Watchdog launches review of pension freedoms amid concerns over mis-selling
A major review of new pension freedoms announced by George Osborne last year is to be carried out by the Financial Conduct Authority amid fears of mis-selling.
The city regulator has announced it will look into changes which allow people aged 55 and over to use their pension pot however they wish, including taking a lump sum instead of being forced to buy an annuity.
The policy has led to concerns that pensioners have become a target for mis-selling and scams because they have access to large sums of cash.
The review will also focus on competition and the ability to switch providers in the pensions market. The FCA said: “We will undertake work to ensure that consumers are able to make choices that are in their best interests given their circumstances.”
“There are several risks we need to consider, for example, the risks of mis-selling and poor value for money for consumers, particularly those with small pension pots and the risk that our interventions undermine competition or stifle market development.”
The watchdog will also consult on plans to limit early pension exit charges, amid concerns the penalty prevents some people from accessing their savings.
The announcement came as it emerged that nearly two-thirds of pensioners could get a “nasty surprise” in the coming months as they begin receiving a state pension income lower than the full “flat rate” amount of £155.65 promised by ministers.
An analysis by the Institute for Fiscal Studies (IFS), an independent think tank, has warned that 61 per cent of elderly people will receive a lower state pension income over the next four years than they do currently.
The full new state pension, which comes into force on Wednesday has a single-tier rate of £155.65 a week.
To get the new state pension, men must have been born on or after April 6 1951 and women must have been born on or after April 6 1953.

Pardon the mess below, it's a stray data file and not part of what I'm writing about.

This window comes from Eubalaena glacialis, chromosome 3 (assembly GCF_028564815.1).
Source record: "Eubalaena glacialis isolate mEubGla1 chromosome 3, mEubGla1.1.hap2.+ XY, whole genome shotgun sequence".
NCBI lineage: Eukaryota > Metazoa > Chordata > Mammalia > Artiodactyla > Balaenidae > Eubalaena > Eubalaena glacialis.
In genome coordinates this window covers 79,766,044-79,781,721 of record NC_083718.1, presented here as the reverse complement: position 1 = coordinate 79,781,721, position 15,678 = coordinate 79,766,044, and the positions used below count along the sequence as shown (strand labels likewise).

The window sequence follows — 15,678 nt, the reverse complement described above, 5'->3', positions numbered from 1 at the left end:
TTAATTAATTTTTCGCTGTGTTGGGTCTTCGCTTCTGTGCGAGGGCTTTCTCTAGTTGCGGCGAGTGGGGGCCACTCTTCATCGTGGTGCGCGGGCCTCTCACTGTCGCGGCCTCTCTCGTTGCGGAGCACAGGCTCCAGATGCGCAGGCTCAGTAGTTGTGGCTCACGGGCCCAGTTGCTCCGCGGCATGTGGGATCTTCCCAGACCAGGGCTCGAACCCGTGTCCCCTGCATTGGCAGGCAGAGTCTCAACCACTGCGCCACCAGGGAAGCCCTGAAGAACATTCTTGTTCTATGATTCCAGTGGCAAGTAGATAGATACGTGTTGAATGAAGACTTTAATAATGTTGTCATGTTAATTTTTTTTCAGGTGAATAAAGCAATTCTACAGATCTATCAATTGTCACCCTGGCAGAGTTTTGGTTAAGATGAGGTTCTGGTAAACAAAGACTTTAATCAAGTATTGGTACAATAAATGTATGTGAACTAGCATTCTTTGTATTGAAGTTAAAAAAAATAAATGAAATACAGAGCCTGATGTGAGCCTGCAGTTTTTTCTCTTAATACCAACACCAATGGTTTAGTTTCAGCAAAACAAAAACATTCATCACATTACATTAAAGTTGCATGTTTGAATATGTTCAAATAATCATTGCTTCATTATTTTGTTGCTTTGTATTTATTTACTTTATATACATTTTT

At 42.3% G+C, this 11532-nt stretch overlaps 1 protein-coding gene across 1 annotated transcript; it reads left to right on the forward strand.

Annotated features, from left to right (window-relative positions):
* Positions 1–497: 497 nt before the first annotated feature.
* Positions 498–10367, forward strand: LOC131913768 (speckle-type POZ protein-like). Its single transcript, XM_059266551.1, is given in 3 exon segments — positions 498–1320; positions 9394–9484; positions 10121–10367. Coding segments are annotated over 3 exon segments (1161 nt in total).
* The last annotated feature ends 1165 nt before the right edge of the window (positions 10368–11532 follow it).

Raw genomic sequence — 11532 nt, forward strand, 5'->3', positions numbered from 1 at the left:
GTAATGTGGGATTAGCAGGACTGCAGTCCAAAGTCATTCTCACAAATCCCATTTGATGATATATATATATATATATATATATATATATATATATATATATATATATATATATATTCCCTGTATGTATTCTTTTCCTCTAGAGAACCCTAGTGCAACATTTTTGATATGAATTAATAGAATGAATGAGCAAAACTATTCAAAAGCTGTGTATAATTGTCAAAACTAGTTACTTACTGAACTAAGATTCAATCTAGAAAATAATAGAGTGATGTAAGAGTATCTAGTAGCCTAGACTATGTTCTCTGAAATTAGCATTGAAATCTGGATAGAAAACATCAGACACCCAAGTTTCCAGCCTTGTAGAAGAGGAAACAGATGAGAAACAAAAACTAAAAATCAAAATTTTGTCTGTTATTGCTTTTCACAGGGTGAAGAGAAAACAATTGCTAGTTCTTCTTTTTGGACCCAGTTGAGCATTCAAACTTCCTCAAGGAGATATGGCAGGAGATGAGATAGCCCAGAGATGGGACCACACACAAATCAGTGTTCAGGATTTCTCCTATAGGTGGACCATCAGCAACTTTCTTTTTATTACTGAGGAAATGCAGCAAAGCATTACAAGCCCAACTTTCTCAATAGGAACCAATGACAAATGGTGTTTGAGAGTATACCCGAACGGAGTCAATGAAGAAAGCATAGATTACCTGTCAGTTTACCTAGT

However, the IFS analysis found that less than one in five people reaching state pension age over the next four years will get this exact amount of £155.65.
It said nearly one in four retirees will get more but the majority will get less.
According to the IFS, the main reason that people will receive a lower state pension is because they have had periods when they have been “contracted out” of the additional state pension – meaning they paid reduced rates of National Insurance contributions in exchange for reduced pension entitlement.
Eight in 10 of those reaching the state pension age over the next four years will have been contracted out at some point during their lives.
“There is a considerable risk of disillusionment as people start claiming pension incomes this year,” the IFS said.
“It would be a shame if such disillusion was to threaten the sustainability of what is on balance a sensible reform”, it added.
Mr Osborne, the Chancellor, has hailed the new state pension and said that it will give people “dignity in retirement”.
The Treasury said that over 75 per cent of women and over 70 per cent of men will gain in the first 15 years of the new State Pension, and that by 2030 over three million women stand to gain an average of £550 extra per year as a result of these changes.
“Today’s reform of the State Pension is the most significant since its inception,”
Mr Osborne said.
“The new system means that at last, people will have certainty in what they can expect from the state in old age – and for many women and the self-employed, it will be more generous.”
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